Forget standing on the side of the road in the blazing July sun tallying pedestrians (my Summer of 2010), Motionloft's 5 square inches of magic can collect all the data you need. Easily affixed to any window with a clear view of the street, the sensors only consume 11 watts of power and are able to transmit both vehicle and pedestrian data in real time. With 16 sensors throughout San Francisco, and more on the way, Motionloft's primary market right now is real estate. Business owners looking to open shop in a neighborhood can use Motionloft data to make decisions about location and hours of operation. Should a restaurant focus on breakfast, lunch or dinner service? Knowing when people are walking past the site can help inform these decisions.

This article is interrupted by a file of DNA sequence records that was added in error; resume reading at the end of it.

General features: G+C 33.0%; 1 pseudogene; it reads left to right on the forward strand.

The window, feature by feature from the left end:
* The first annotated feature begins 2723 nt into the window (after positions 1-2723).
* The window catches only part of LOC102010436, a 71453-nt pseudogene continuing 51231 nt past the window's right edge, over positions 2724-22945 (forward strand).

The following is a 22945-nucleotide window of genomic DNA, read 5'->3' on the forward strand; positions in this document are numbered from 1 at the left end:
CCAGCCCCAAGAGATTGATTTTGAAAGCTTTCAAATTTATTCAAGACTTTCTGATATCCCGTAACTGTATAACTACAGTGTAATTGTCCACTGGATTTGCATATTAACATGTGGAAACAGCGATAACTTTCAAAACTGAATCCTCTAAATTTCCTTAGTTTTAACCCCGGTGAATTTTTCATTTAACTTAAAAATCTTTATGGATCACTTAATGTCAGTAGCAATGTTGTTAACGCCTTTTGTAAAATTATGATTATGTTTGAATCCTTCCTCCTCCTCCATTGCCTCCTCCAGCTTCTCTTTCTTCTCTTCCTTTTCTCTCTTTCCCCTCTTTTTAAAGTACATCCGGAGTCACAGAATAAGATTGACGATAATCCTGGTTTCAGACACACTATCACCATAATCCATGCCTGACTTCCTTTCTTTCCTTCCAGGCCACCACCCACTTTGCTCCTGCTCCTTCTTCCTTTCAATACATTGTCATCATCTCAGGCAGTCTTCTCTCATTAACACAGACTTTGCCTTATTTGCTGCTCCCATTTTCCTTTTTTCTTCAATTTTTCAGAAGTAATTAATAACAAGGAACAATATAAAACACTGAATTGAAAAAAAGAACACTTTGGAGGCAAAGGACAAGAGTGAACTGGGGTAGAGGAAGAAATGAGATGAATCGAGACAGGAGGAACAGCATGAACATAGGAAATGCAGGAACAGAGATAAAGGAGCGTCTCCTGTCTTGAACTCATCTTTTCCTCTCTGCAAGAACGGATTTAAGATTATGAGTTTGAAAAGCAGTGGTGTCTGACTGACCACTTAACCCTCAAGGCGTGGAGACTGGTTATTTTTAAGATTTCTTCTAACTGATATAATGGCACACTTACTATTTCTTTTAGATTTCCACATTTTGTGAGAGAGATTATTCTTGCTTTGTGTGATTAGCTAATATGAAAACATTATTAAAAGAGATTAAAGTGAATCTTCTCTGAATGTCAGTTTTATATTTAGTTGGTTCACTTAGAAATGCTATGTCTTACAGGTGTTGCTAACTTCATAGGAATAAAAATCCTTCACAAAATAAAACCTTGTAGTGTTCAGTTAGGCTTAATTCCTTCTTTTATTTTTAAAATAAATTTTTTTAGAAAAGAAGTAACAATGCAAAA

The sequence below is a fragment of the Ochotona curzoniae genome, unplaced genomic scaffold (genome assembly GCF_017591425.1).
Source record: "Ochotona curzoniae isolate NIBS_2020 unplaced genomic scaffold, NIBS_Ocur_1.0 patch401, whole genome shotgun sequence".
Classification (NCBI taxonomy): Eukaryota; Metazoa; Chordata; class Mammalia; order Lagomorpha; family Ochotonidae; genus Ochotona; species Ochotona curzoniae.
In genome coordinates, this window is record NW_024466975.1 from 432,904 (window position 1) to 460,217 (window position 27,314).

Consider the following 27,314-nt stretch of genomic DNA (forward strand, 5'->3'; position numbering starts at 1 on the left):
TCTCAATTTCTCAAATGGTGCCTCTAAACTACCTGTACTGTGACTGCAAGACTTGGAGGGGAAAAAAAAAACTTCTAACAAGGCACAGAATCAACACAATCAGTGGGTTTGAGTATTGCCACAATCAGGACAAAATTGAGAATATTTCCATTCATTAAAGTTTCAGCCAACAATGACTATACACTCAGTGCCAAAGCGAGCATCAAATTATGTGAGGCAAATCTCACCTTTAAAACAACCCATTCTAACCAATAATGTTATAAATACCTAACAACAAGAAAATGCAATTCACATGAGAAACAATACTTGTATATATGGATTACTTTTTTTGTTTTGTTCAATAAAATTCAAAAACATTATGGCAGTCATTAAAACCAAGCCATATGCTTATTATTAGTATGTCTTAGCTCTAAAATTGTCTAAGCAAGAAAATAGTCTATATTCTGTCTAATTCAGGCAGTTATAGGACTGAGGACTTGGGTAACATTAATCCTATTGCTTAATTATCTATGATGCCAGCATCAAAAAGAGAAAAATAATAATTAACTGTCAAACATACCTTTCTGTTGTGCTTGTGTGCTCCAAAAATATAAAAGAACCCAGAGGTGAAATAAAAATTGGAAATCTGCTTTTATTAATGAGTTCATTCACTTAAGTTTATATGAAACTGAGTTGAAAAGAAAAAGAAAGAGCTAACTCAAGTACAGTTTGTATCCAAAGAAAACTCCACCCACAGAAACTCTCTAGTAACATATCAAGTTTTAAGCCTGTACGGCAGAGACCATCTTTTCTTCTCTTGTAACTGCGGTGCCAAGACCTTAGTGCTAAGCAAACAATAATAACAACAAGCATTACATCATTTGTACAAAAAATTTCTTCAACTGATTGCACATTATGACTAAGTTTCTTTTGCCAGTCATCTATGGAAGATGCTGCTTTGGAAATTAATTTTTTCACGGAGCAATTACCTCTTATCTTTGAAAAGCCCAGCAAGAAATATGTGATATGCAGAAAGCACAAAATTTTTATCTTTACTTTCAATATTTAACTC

The possibilities for the startup are seemingly endless. Information collected by Motionlift could be useful to city planners, landlords, people relocating to a new city, to name a few. The company is already expanding to New York City and continues to improve the product. In the future, the sensors will be able to record information about bicycle movement, vehicle models, and pedestrian speed, and weather. If all this motion-sensing sounds more like spying, CEO John Mills assures us that all their data comes through anonymously: "We've built a solution that doesn't transmit any video, it doesn't transmit any pictures back to us. We don't want to be scary. We want to help people. Anybody can look at this data."
Thanks to Jessica Brent